Assemblywoman Francine DelMonte and State Sen. Antoine Thompson included language in the recently passed state budget that strips away a small slice of Seneca Niagara casino slots revenue from Niagara County and adds to the bounty of the City of Niagara Falls.
That hasn't set well with the County Legislature, which overwhelmingly passed a resolution at its Tuesday night meeting to file a lawsuit seeking not only to overturn the budget resolution but also to take a greater share of revenue away from New York state.
Who can blame county lawmakers? The county's slots share so far -- $976,892 -- is less than 2 percent of the $50 million of slots revenue that has flowed to the local community since the casino opened. That accounts for one-quarter of the slots revenue.
The state, meanwhile, gets the other three-quarters; about $150 million since the casino opened New Year's Eve 2002.
Falls and county politicians both say they need the small percentage the county has received. County officials say payments they have made to fund festivals and help local organizations -- sometimes in amounts as small as $1,000 -- go a long way for small groups. City officials say that money could become a dedicated revenue source for fixing streets in Niagara Falls that are riddled with potholes, a problem even Gov. David A. Paterson said is a priority when he was in Niagara Falls last month.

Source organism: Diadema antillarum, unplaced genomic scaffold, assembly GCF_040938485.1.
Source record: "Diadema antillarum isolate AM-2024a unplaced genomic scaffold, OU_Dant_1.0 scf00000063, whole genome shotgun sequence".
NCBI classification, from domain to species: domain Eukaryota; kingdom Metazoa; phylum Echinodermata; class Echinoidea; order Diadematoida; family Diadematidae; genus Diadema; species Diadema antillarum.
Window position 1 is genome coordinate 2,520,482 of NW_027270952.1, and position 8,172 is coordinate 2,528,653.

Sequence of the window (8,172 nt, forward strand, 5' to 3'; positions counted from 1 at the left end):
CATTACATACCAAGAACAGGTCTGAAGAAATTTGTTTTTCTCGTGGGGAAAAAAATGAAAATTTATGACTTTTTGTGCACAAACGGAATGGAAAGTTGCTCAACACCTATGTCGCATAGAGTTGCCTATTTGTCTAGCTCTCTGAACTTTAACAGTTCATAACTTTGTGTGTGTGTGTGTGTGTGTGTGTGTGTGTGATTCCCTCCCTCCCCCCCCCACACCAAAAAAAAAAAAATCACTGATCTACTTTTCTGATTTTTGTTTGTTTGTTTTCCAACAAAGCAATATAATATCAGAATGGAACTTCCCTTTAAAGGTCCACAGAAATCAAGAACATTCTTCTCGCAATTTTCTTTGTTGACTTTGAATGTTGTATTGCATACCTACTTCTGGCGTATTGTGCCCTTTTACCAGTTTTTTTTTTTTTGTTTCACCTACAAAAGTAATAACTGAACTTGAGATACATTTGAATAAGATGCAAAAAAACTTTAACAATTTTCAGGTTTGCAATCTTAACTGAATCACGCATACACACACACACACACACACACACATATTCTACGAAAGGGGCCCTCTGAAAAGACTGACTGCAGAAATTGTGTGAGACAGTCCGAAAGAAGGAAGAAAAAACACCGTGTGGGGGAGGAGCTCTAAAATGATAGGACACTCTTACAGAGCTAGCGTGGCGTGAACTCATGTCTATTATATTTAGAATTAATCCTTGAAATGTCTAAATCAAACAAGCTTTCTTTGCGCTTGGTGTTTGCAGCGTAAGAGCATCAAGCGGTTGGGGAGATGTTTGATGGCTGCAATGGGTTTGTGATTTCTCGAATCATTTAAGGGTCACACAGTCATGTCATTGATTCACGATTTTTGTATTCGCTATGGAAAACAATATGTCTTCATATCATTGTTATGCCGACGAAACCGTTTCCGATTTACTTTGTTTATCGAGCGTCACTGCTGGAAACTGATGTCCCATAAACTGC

Both say they'd like to take a greater share of slots money from the state's share, too.
It ought to be interesting to see how this battle ends.
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